PH: What followed your graduate studies?
MK: The first teaching job I had was at the University of California, Santa Cruz and I went up and down the coast performing. It is one thing to know how to play the harpsichord. Now I was learning the art of recitals. I then moved to Toronto, as that was where my wife Carol Lieberman was teaching. We gave the first ever Baroque violin and harpsichord recital in Toronto. We also recorded a lot for the CBC (Canadian Broadcasting Corporation). Then I moved to Boston and gave a debut recital there and in New York. Boston at that time was so exciting for harpsichordists; Boston had 11 full-time harpsichord builders and, during these golden years, there was a harpsichord recital every week. I got the job teaching at Boston University and built up my program in harpsichord and historical performance there; I retired to do more performing and writing.
PH: Can you talk about your performing career?
MK: I started by playing in the United States, then performing in Europe and South America and then on to the Middle East and Asia. We (Carol and I) were actually the first American Baroque violinist and harpsichordist to play in Abu Dhabi and Dubai. They tell me I am the first American harpsichordist to have played in Bangkok. And I always teach wherever I go. I have played in Hong Kong, where there has been much harpsichord activity and there are some fine harpsichords there. I have played a lot of recitals and concertos (both Baroque and contemporary) and, since 1979, I have been harpsichordist for the Boston Symphony.
PH: What about contemporary music?
MK: I perform a lot of contemporary music. One of the things I wrote in my book on harpsichord playing is that the harpsichord died and had needed revival once and that, if we do not write music for it now, it will die again. Well, this may be an exaggeration but by playing the music written for it and encouraging composers means that it becomes a viable- and not a just historical instrument, with equal rights with other instruments like the piano, violin or other “mainstream” instruments.
PH: You did not come out of the European early music revival.
MK: No, I did not. Many people think it came out of Europe. For example, a lot of people like to think that early music was “invented” in Amsterdam or Vienna in the 1960s or England in the ‘70s. It was not invented anywhere. In fact, during the ‘50s and ‘60s we were at the forefront in America. I myself had an antique style harpsichord in 1963 - a copy of a Flemish instrument built by William Hyman!
PH: What repertoire do you like to play most?
MK: More than any other repertoire, I love to play François Couperin’s “Pièces de Clavecin”. I feel I understand this music. There is no doubt that this is the finest Baroque harpsichord music. Nothing is better written for the instrument. It is also guaranteed to draw the fewest people to a concert. Bach and Scarlatti will draw the most. Well, having studied with Kirkpatrick, I of course play their music, but also the great works from the 16th and 17th centuries, those of Byrd, Frescobaldi, Froberger, Louis Couperin and Chambonnières. Incidentally, Kirkpatrick was especially fond of Chambonnières’ music.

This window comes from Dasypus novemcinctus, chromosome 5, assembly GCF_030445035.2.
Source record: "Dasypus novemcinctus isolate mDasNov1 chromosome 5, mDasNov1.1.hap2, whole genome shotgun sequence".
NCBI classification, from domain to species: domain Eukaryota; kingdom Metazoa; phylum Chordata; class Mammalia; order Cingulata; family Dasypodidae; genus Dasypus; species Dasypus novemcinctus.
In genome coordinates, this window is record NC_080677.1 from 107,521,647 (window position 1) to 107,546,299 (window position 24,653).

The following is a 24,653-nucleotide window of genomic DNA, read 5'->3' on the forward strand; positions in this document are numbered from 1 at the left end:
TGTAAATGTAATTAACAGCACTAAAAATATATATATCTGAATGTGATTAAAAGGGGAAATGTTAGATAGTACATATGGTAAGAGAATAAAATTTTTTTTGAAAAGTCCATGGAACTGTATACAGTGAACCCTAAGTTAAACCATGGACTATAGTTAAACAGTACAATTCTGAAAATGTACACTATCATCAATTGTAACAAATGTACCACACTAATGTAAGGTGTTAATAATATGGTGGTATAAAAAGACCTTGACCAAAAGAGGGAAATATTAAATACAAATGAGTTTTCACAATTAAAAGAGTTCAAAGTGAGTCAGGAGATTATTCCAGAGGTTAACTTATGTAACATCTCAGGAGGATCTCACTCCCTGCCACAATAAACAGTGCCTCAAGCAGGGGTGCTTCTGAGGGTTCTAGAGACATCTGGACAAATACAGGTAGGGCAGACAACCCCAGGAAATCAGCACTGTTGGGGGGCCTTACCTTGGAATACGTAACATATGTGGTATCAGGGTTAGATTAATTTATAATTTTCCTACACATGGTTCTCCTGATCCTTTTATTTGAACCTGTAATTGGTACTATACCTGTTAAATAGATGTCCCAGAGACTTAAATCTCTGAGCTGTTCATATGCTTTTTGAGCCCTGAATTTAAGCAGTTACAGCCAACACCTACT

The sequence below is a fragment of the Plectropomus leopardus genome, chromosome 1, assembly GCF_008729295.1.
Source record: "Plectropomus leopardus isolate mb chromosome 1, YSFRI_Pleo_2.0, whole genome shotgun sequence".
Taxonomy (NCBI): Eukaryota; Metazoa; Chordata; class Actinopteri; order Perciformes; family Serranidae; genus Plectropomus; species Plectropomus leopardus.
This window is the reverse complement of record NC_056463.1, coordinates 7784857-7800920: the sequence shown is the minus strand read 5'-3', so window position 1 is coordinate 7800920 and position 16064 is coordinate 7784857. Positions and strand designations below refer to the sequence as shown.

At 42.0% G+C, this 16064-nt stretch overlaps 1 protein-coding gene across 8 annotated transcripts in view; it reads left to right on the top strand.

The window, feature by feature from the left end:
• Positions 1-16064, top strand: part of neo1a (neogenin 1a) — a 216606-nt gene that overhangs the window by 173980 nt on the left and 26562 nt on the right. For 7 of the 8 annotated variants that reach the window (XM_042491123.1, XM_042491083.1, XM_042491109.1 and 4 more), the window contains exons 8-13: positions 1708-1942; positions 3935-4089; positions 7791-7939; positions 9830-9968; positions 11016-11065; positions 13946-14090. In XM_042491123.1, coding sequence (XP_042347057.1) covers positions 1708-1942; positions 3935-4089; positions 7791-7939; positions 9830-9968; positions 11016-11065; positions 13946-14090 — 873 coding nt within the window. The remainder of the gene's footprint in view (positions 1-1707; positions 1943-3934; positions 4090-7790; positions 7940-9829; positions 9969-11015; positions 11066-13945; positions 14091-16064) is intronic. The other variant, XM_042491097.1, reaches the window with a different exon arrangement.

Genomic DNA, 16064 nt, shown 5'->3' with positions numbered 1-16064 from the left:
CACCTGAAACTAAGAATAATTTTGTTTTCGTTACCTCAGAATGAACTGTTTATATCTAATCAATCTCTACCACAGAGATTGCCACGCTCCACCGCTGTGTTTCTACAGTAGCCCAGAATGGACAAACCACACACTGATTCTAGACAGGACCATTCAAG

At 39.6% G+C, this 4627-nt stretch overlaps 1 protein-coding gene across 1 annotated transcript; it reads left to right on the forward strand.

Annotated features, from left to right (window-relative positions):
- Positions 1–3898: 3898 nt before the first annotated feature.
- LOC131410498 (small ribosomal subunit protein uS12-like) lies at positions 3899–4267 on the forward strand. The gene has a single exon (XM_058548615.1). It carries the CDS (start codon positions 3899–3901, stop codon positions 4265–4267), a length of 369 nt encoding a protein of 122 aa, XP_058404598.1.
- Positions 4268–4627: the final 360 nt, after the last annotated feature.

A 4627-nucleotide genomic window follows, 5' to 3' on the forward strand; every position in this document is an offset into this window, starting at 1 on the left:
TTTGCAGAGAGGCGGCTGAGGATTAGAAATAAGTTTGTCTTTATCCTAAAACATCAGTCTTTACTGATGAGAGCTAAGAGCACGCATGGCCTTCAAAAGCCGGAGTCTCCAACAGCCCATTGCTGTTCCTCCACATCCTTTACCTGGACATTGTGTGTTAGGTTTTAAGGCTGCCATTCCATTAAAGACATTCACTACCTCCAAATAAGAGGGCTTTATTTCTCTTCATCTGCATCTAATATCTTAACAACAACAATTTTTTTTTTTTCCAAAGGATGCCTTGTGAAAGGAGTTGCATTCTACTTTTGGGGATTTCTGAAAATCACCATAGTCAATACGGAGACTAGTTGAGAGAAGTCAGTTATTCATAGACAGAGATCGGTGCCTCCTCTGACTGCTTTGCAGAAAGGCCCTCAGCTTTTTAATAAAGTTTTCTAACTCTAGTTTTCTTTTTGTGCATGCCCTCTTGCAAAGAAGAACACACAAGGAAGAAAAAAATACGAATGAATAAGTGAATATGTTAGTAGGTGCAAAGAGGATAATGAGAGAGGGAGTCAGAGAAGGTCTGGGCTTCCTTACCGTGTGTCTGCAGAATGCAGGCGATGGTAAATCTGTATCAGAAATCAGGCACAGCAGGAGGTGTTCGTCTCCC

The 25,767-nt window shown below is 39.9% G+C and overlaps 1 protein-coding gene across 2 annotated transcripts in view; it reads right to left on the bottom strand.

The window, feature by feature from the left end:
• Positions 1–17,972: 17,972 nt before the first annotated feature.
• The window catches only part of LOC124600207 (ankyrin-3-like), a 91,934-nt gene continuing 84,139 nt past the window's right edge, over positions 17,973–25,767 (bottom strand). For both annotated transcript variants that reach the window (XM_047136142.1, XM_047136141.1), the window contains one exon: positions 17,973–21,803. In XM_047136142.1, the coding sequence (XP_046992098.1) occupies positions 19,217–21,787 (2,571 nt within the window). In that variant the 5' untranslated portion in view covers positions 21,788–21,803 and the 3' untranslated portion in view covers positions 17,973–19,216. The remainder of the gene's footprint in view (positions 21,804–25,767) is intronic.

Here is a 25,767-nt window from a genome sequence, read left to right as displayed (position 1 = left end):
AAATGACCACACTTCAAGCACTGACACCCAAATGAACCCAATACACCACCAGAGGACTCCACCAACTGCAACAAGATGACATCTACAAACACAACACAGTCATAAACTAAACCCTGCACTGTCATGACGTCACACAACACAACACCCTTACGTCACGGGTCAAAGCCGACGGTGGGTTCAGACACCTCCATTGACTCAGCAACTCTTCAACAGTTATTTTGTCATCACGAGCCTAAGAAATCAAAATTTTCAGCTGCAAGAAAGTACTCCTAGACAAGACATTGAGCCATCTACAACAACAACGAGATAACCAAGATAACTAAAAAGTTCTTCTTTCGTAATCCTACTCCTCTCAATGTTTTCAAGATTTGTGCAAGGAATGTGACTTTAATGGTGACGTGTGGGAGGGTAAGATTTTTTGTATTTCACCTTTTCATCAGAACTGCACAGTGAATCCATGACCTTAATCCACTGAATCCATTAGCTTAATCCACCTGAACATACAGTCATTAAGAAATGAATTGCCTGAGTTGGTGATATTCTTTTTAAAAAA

PH: I understand you play a lot of solo recitals.
MK: Yes, but not just. I do a lot of duo work with my wife, violinist Carol Lieberman. We met at Yale as graduate students in 1969; we played some good gigs, mostly performing at weddings for 25 dollars a night. At that time, Carol was the top violinist at Yale, going for her doctorate.
PH: In Baroque violin?
MK: No, in modern violin. But I led her astray! And we have since played Baroque music all over the world, while Carol also continues on “modern” violin, playing Brahms, Bartok, Messiaen and Carter.
PH: Tell me something about your duo repertoire.
MK: Our first recording was of the sonatas of Simon Leduc…mid-1740s French sonatas, fabulous music, almost Classical, with fine violin- and continuo writing. We also made one of the earliest recordings of all the Bach violin sonatas on Baroque violin. That was in 1974. We did a lot of recording in those years. Apart from the major repertoire, Carol and I have also performed wonderful sonatas for obbligato harpsichord and violin by C.P.E.Bach, J.C.Bach and J-J.Mondonville, plus lots of Biber and even some violin (!) sonatas of D.Scarlatti. Apart from performing with Carol, I have close colleagues in Germany; I play a lot there with a superb gamba player and Baroque ‘cellist - Thomas Fritzsch. We play with colleagues in England and we have played a lot in Rome. In the 1970s, after playing in the Palazzo della Cancelleria (Palace of the Chancellery), I was told that that was where Corelli had played. Because of its fine acoustics, that was the first time I really heard what the harpsichord was supposed to sound like: the building has frescos, hard walls everywhere, marble floors and ceilings at least 40 feet tall. We played in Europe as much as we could, not only because of good audiences but also because of better acoustic spaces.
PH: What about the fortepiano and other early pianos?